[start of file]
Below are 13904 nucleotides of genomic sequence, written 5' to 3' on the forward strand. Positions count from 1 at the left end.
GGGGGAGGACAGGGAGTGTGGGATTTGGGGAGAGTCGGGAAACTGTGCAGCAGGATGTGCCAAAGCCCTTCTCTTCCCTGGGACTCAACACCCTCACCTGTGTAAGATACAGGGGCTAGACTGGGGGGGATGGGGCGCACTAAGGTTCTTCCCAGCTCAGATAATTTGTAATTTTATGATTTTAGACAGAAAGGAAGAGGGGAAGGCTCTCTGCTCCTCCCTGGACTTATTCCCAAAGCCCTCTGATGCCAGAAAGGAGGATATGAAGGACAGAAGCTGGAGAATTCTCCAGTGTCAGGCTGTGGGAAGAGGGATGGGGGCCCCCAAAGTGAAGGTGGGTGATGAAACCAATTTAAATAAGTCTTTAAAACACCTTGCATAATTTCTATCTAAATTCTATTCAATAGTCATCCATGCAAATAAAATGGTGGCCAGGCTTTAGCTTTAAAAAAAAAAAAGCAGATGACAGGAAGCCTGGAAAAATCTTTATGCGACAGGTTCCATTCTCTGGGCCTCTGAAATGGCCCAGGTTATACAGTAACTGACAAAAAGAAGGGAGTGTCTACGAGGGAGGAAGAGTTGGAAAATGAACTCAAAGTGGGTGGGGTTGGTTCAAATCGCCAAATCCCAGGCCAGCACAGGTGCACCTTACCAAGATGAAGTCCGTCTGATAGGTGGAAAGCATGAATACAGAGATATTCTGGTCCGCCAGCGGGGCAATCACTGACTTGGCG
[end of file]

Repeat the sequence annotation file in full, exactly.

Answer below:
Below are 13904 nucleotides of genomic sequence, written 5' to 3' on the forward strand. Positions count from 1 at the left end.
GGGGGAGGACAGGGAGTGTGGGATTTGGGGAGAGTCGGGAAACTGTGCAGCAGGATGTGCCAAAGCCCTTCTCTTCCCTGGGACTCAACACCCTCACCTGTGTAAGATACAGGGGCTAGACTGGGGGGGATGGGGCGCACTAAGGTTCTTCCCAGCTCAGATAATTTGTAATTTTATGATTTTAGACAGAAAGGAAGAGGGGAAGGCTCTCTGCTCCTCCCTGGACTTATTCCCAAAGCCCTCTGATGCCAGAAAGGAGGATATGAAGGACAGAAGCTGGAGAATTCTCCAGTGTCAGGCTGTGGGAAGAGGGATGGGGGCCCCCAAAGTGAAGGTGGGTGATGAAACCAATTTAAATAAGTCTTTAAAACACCTTGCATAATTTCTATCTAAATTCTATTCAATAGTCATCCATGCAAATAAAATGGTGGCCAGGCTTTAGCTTTAAAAAAAAAAAAGCAGATGACAGGAAGCCTGGAAAAATCTTTATGCGACAGGTTCCATTCTCTGGGCCTCTGAAATGGCCCAGGTTATACAGTAACTGACAAAAAGAAGGGAGTGTCTACGAGGGAGGAAGAGTTGGAAAATGAACTCAAAGTGGGTGGGGTTGGTTCAAATCGCCAAATCCCAGGCCAGCACAGGTGCACCTTACCAAGATGAAGTCCGTCTGATAGGTGGAAAGCATGAATACAGAGATATTCTGGTCCGCCAGCGGGGCAATCACTGACTTGGCG